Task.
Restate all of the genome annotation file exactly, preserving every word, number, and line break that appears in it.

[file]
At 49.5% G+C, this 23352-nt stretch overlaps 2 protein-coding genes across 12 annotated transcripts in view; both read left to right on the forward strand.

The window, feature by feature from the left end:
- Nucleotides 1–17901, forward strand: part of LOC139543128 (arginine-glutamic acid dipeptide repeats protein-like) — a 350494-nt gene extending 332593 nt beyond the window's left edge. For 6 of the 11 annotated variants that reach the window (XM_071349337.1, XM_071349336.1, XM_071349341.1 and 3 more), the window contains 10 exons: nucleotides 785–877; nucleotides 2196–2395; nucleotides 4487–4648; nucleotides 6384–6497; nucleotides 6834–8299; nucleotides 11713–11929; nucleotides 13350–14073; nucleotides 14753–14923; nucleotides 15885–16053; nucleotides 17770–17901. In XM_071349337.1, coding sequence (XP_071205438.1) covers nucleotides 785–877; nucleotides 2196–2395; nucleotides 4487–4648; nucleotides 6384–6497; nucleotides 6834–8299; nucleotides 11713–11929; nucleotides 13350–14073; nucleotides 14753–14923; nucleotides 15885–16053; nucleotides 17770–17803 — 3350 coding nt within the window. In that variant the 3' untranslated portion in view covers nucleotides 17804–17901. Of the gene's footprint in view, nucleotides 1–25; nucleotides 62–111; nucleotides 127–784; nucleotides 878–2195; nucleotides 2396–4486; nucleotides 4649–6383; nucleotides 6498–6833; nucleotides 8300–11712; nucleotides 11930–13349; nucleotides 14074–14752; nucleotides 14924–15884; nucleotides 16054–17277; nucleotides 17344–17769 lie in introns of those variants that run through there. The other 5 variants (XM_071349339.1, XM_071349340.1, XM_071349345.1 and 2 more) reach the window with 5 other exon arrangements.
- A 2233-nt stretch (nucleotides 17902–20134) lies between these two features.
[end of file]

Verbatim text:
At 49.5% G+C, this 23352-nt stretch overlaps 2 protein-coding genes across 12 annotated transcripts in view; both read left to right on the forward strand.

The window, feature by feature from the left end:
- Nucleotides 1–17901, forward strand: part of LOC139543128 (arginine-glutamic acid dipeptide repeats protein-like) — a 350494-nt gene extending 332593 nt beyond the window's left edge. For 6 of the 11 annotated variants that reach the window (XM_071349337.1, XM_071349336.1, XM_071349341.1 and 3 more), the window contains 10 exons: nucleotides 785–877; nucleotides 2196–2395; nucleotides 4487–4648; nucleotides 6384–6497; nucleotides 6834–8299; nucleotides 11713–11929; nucleotides 13350–14073; nucleotides 14753–14923; nucleotides 15885–16053; nucleotides 17770–17901. In XM_071349337.1, coding sequence (XP_071205438.1) covers nucleotides 785–877; nucleotides 2196–2395; nucleotides 4487–4648; nucleotides 6384–6497; nucleotides 6834–8299; nucleotides 11713–11929; nucleotides 13350–14073; nucleotides 14753–14923; nucleotides 15885–16053; nucleotides 17770–17803 — 3350 coding nt within the window. In that variant the 3' untranslated portion in view covers nucleotides 17804–17901. Of the gene's footprint in view, nucleotides 1–25; nucleotides 62–111; nucleotides 127–784; nucleotides 878–2195; nucleotides 2396–4486; nucleotides 4649–6383; nucleotides 6498–6833; nucleotides 8300–11712; nucleotides 11930–13349; nucleotides 14074–14752; nucleotides 14924–15884; nucleotides 16054–17277; nucleotides 17344–17769 lie in introns of those variants that run through there. The other 5 variants (XM_071349339.1, XM_071349340.1, XM_071349345.1 and 2 more) reach the window with 5 other exon arrangements.
- A 2233-nt stretch (nucleotides 17902–20134) lies between these two features.